Before reading that it was unpopular I was inclined to go with your "Deepak Chopra" explanation - the entire chest encloses a field of "sock probability" and the drawers aren't truly separate at all - so when Albert opens one drawer that modifies the possible arrangement of socks in the remaining drawers.

    You suggest that this sometimes involves FTL information transfer so let's explore that. Imagine if Albert sawed off the rightmost three drawers and took them to a remote location and assume that this in no way changed the "magic" properties of the chest.

    If he still opens all three drawers in a row himself, then there's no problem - he opens the first two drawers, but he cannot get to the remote drawers ahead of any signal that might get transferred between two parts of the chest.

    If however he gets his friend Bill to open the remote drawers there is an apparent problem - he can, it would appear, arrange for Bill to open his drawers at the same time as Albert opens his and for each to write down the results. When they compare the results the "magic" nature of the drawers will appear unaffected - implying that the two parts of the chest must be able to communicate at superluminary speeds.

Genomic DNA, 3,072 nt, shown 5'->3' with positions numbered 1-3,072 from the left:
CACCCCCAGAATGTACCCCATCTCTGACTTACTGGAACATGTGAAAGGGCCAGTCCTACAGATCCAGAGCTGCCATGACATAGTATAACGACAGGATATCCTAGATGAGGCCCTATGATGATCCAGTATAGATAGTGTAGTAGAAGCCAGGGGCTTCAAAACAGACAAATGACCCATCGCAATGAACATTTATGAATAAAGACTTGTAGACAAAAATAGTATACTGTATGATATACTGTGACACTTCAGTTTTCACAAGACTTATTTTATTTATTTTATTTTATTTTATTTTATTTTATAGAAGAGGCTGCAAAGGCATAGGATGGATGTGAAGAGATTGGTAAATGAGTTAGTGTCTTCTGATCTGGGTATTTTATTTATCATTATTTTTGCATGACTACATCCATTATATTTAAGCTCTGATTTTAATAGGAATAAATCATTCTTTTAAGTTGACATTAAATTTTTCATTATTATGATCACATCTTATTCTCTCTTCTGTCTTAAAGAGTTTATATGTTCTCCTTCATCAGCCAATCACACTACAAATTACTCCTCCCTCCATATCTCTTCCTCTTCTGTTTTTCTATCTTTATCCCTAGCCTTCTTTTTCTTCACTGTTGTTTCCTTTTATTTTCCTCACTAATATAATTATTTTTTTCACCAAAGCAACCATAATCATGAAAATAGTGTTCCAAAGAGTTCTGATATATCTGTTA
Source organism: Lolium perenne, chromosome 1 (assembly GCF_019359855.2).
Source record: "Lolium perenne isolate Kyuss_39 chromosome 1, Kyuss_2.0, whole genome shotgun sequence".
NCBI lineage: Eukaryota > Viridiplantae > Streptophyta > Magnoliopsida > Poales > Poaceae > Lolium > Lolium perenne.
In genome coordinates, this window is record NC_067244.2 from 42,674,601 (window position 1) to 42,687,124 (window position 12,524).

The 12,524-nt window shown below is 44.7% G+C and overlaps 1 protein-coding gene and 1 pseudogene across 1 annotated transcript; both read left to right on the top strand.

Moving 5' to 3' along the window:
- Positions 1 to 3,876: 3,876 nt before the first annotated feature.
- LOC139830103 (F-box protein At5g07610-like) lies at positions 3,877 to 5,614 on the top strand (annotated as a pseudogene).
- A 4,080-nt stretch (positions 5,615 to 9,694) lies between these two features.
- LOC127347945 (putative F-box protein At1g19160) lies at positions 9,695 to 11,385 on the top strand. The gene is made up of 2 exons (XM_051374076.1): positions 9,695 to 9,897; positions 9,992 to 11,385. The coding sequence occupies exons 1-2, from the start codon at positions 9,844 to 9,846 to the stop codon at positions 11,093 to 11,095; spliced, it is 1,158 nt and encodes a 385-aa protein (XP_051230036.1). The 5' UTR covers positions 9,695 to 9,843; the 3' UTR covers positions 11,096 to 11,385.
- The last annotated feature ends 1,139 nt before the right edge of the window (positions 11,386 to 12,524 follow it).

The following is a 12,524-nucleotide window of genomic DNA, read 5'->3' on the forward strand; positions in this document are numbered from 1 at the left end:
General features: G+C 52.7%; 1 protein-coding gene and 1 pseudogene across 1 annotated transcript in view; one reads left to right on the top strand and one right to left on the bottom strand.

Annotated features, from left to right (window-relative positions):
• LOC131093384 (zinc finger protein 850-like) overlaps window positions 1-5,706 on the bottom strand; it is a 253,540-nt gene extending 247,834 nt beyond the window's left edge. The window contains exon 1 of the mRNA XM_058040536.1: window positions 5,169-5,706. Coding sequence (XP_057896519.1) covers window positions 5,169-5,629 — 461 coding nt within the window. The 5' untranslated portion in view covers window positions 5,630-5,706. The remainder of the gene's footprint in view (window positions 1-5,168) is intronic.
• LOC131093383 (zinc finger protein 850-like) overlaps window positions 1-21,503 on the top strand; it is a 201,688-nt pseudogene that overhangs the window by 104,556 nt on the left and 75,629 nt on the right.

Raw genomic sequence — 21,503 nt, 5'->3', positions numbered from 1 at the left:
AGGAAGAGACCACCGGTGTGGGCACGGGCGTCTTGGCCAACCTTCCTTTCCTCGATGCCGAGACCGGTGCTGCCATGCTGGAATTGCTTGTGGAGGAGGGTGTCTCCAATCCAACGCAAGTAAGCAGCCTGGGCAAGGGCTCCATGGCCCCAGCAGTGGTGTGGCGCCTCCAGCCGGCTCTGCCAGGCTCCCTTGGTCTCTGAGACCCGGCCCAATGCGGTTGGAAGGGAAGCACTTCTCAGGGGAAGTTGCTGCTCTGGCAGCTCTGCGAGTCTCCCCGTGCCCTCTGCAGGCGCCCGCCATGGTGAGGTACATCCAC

I have two possible rejoinders to that (again - possible naivety alert!) :

    1. Is it in fact possible to assume that Albert and Bill can open the drawers "at the same time"? Doesn't Special Relativity imply that "at the same time" is meaningless until a speed of light communication has been completed between them?

    2. Even if Albert and Bill can manage to take measurements at the same time, they would still be limited to speed of light communications when comparing their two sets of notes. We assume that once the physical notes have been made they are immutable, but what if that is just a flawed perception on our part? What if the results are not in fact fixed until they are compared? - after all the paper, ink, Albert, Bill and everything else are all ultimately composed of quantum particles.

    Johannes Koelman
    David -- it is very well possible for Albert to open three drawers within a time interval much shorter than the time required for signals to travel from one drawer to the next. (Albert best positions himself at a large distance in front of the drawer. From large enough distance he can send a signal that reaches the three drawers simultaneously within any required accuracy.) And as long as Albert is not moving with respect to the drawers, there is no issue due to the relativity of simultaneity. 
    Thanks for the reply Johannes.

    OK, I can accept that SR isn't an issue here, but it seems to me there is an aspect of my second proposal at work here.

    In this version of the experiment the picture I have in my head is that Albert has installed three remote controlled drawer-opening devices on three of the drawers and has retreated to a significant distance from both parts of the chest. Let's say that the two parts of the chest are two light-minutes apart and Albert has placed himself one light-minute away from both pieces. He then sends three simultaneous signals to the three devices to have them open at the same time. He also has three telescopes pointing at the drawers so he can observe the results.